Three Principles

Everyone who works must be fairly paid.

Millions of Americans work full time for wages that prevent them from rising from poverty. The jobs these people work are essential and socially worthwhile. Many employers routinely obey the capitalist imperative to maximize profit by paying the lowest wage they can get away with. There is no law requiring employers to pay a Living Wage, something Australia has had for a century. This poor pay means that there is no state in the US where minimum wage will rent a two-bedroom apartment at market rate. Most low income workers have no health insurance. They cannot save for retirement.

We now know that any boost of equality has an almost magical multiplier effect. Improvement also improves crime rates, obesity, marriage durations, educational achievement, teen pregnancy, and practically every other social measure imaginable. Likewise, falling equality makes everyone, rich or poor, worse off. Equality is essential if we are to have a true democracy, and Living Wage laws make it happen.

The unfortunate must be protected.

This category includes the ill, the injured, the aged, and others who, because of circumstances beyond their control, are temporarily or permanently unable to fend for themselves. To fail in our duty to help them is a cruelty that is morally indefensible.

Everything that benefits the rich
must also benefit the poor.

An extractive economy occurs when all benefit goes to the rich, without any corresponding value for the rest of society. Such a scheme always worsens equality, which has broad negative effects on the entire country, rich and poor alike. The influence peddling and purchase of legislators and legislation by the rich for their own benefit over the past three decades has sharply reduced the quality of our democracy and the degree of equality we experience.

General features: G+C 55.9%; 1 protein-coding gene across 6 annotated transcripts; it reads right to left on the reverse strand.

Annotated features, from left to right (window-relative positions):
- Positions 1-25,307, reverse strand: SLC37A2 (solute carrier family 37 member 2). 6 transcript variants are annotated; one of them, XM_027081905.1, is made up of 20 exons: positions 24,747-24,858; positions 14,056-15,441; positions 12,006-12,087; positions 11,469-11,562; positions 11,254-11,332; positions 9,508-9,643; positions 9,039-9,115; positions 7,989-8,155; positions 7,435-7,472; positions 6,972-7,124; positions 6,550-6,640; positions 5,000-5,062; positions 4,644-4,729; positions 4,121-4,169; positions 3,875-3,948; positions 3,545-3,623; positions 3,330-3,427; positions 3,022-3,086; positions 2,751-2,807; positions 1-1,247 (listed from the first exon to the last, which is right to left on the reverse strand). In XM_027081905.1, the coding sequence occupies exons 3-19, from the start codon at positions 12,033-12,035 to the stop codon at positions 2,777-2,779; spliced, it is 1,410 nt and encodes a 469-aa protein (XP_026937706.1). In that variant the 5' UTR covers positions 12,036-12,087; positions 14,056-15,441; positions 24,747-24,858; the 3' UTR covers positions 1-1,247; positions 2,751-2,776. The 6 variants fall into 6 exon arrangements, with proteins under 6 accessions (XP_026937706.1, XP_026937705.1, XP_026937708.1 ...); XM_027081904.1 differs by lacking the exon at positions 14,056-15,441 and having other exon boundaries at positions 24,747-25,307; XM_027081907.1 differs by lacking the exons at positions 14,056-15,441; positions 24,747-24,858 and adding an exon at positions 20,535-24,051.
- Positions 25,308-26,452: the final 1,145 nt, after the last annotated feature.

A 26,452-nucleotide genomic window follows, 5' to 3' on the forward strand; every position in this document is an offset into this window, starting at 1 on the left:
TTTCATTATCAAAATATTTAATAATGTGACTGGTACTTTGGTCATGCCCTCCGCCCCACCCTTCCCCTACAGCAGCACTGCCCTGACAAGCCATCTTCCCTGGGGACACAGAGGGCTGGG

Many among the mega-rich reliably attempt to control the legal process for their own benefit. There are far more than enough American rich who routinely try to subvert democracy in this way. Our laws prevent classical extractive plutocracy, but the rich can still systematically influence government, and they do. With focused organizations of systematic exploitation like ALEC, their influence has become grossly distorted, so much so that the detrimental effect on others has become obvious. This differs from extractive plutocracy only in degree.

There is also work that contributes nothing to the welfare of the society. Such things as computerized trading produces nothing of benefit for anyone but those who control the computers.

The Choice

Conservatives have a clear either/or choice. Either they support life in a democracy with equal opportunity and adequate pay, or they must admit to the fact that the course they are on leads inevitably to plutocracy, inequality, non-democracy, and inescapable poverty for a large part of the population. If they want to claim that all persons must be responsible for themselves, they must support the rights of all persons to a Living Wage sufficient to pay for health care and savings for old age. It’s a clear choice. You can’t vote for unequal pay and then say you are for democracy.

How do you suppose the Republican vote on the Lilly Ledbetter Fair Pay Act stacked up in this light?


The URI to TrackBack this entry is:

RSS feed for comments on this post.

Leave a Reply

Fill in your details below or click an icon to log in: Logo

You are commenting using your account. Log Out / Change )

Twitter picture

You are commenting using your Twitter account. Log Out / Change )

Facebook photo

You are commenting using your Facebook account. Log Out / Change )

Google+ photo

You are commenting using your Google+ account. Log Out / Change )

Connecting to %s